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The County Courthouses and Records of Maryland -- Part 1: The Courthouses
Volume 545, Page 55   View pdf image (33K)
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CECIL COUNTY

Cecil County was set up in part because of the urgent necessity of Lord Baltimore to
protect himself against what he considered to be the encroachments of Pennsylvania. The
bounds of the new county were even anticipated, in 1670, by Augustine Herman's map of
Maryland. The formal establishment of the new county was not to occur, however, for another
four years when it was proclaimed by Charles Calvert who was then Governor of the province.1
This proclamation of June 6, 1674 had to be hastily revised two weeks later when it was
discovered that far too much of the area of other counties, especially of Kent County, had
been assigned to the new county.2 The boundaries of Cecil County, named for Cecil, Second
Lord Baltimore, have remained approximately the same to this day except for the northern
line which was not finally established until the survey of Mason and Dixon was run a
century later.3

Courthouse at Oldtown

As was customary in Maryland in the early period, the first courts of Cecil County met
in the homes of private citizens and in public houses. What is unusual is that this practice
continued for so long a time in Cecil County. According to George Johnston, the first court-
house was not built until 1692.4 This first building is said to have been erected on the "north
side of Sassafras River, a short distance east of Ordinary Point, at what was afterwards
called Jamestown, and is now designated on the map of Cecil County as Oldtown." s Johnston
deduces from the fact that the jurors were wont to deliberate on occasion in the yard, that the
courthouse was small—the oak under which they sat was long known as the Jury Oak. There
are, of course, other reasons for assuming that the building was small, chief of which is the
fact that courthouses were all small at this time. This courthouse somehow cannot be docu-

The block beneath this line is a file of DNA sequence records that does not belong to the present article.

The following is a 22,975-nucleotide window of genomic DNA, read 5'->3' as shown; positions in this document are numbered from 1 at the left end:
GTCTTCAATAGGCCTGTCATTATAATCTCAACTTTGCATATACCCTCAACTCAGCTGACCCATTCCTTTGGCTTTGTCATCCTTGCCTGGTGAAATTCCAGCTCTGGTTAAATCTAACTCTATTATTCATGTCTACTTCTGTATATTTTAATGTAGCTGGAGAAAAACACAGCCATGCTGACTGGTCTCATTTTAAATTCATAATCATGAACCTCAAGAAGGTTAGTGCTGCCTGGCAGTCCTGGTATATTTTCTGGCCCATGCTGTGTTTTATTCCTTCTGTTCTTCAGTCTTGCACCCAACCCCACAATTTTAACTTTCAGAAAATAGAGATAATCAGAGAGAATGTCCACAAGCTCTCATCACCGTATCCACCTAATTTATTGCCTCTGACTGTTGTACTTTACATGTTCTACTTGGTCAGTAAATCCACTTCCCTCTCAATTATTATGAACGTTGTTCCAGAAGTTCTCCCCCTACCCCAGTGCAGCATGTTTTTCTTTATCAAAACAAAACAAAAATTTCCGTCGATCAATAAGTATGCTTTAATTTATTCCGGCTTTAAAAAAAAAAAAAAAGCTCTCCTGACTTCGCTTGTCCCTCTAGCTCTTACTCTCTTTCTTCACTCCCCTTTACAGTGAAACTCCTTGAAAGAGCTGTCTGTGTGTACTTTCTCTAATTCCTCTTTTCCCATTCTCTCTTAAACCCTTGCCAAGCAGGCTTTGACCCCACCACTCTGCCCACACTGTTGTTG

mented in existing records of the county, but from the report of a legislative committee of
1697 we can be certain that it was not finished at that time, and we are given one or two
precise details as to construction:

There is a new Court house building in Cecill County wherein may be a Brick
Chimney and there when finished the records are to be kept and no ordinary.6

The builder, according to Johnston, was Casparus Herman. But when it was finished we do
not know. It was abandoned when the seat of justice was moved to Court House Point.

Courthouse at Court House Point

When the boundary between Kent and Cecil Counties was adjusted, in 1706, giving Kent
the area lying between the Sassafras and the Chester, Oldtown ceased to be anywhere near
the center of Cecil County. Soon thereafter residents of the county began to insist that a
more convenient location be chosen and a new courthouse built. They addressed the usual
"humble petition" to the General Assembly which replied as was its wont by granting the

1 Arch, of Md., XV, p. 39.
2Ibid., p. 41.
3 Details concerning boundaries and election districts of this
county as of all the other counties of Maryland should be sought
in Mathews, The Counties of Maryland.
4 History of Cecil County Maryland, Elkton, 1881, p. 83. This

55

work is the chief secondary source for the history of Cecil
County. It contains a great deal of information but, unfortu-
nately, there are few references to sources.
5 Loc. cit.
6 Arch, of Md., XXII, p. 103.



 

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The County Courthouses and Records of Maryland -- Part 1: The Courthouses
Volume 545, Page 55   View pdf image (33K)
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